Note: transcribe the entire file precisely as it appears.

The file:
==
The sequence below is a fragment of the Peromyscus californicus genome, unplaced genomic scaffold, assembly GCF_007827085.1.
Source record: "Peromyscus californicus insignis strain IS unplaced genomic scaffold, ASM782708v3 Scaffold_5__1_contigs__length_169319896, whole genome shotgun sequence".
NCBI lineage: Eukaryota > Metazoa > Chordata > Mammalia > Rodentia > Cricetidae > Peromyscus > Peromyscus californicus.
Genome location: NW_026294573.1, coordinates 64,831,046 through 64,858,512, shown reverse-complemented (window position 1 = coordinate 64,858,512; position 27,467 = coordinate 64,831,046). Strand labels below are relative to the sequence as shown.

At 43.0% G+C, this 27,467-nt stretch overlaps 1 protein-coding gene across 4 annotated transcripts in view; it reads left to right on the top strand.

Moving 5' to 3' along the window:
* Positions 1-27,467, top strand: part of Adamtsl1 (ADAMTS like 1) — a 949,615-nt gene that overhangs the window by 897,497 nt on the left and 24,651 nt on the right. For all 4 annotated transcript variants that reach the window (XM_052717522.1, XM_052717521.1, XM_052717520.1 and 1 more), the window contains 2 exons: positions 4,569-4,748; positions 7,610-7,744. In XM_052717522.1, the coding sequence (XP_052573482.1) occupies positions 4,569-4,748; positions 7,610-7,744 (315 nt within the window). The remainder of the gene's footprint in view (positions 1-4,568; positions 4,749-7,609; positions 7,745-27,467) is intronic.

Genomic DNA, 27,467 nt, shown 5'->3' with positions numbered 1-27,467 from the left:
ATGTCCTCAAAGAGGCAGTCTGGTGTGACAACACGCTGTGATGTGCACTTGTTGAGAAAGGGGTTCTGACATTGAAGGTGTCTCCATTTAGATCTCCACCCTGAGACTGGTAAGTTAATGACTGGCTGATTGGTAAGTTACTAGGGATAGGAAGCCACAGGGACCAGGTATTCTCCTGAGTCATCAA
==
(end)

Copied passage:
The sequence below is a fragment of the Peromyscus californicus genome, unplaced genomic scaffold, assembly GCF_007827085.1.
Source record: "Peromyscus californicus insignis strain IS unplaced genomic scaffold, ASM782708v3 Scaffold_5__1_contigs__length_169319896, whole genome shotgun sequence".
NCBI lineage: Eukaryota > Metazoa > Chordata > Mammalia > Rodentia > Cricetidae > Peromyscus > Peromyscus californicus.
Genome location: NW_026294573.1, coordinates 64,831,046 through 64,858,512, shown reverse-complemented (window position 1 = coordinate 64,858,512; position 27,467 = coordinate 64,831,046). Strand labels below are relative to the sequence as shown.

At 43.0% G+C, this 27,467-nt stretch overlaps 1 protein-coding gene across 4 annotated transcripts in view; it reads left to right on the top strand.

Moving 5' to 3' along the window:
* Positions 1-27,467, top strand: part of Adamtsl1 (ADAMTS like 1) — a 949,615-nt gene that overhangs the window by 897,497 nt on the left and 24,651 nt on the right. For all 4 annotated transcript variants that reach the window (XM_052717522.1, XM_052717521.1, XM_052717520.1 and 1 more), the window contains 2 exons: positions 4,569-4,748; positions 7,610-7,744. In XM_052717522.1, the coding sequence (XP_052573482.1) occupies positions 4,569-4,748; positions 7,610-7,744 (315 nt within the window). The remainder of the gene's footprint in view (positions 1-4,568; positions 4,749-7,609; positions 7,745-27,467) is intronic.

Genomic DNA, 27,467 nt, shown 5'->3' with positions numbered 1-27,467 from the left:
ATGTCCTCAAAGAGGCAGTCTGGTGTGACAACACGCTGTGATGTGCACTTGTTGAGAAAGGGGTTCTGACATTGAAGGTGTCTCCATTTAGATCTCCACCCTGAGACTGGTAAGTTAATGACTGGCTGATTGGTAAGTTACTAGGGATAGGAAGCCACAGGGACCAGGTATTCTCCTGAGTCATCAA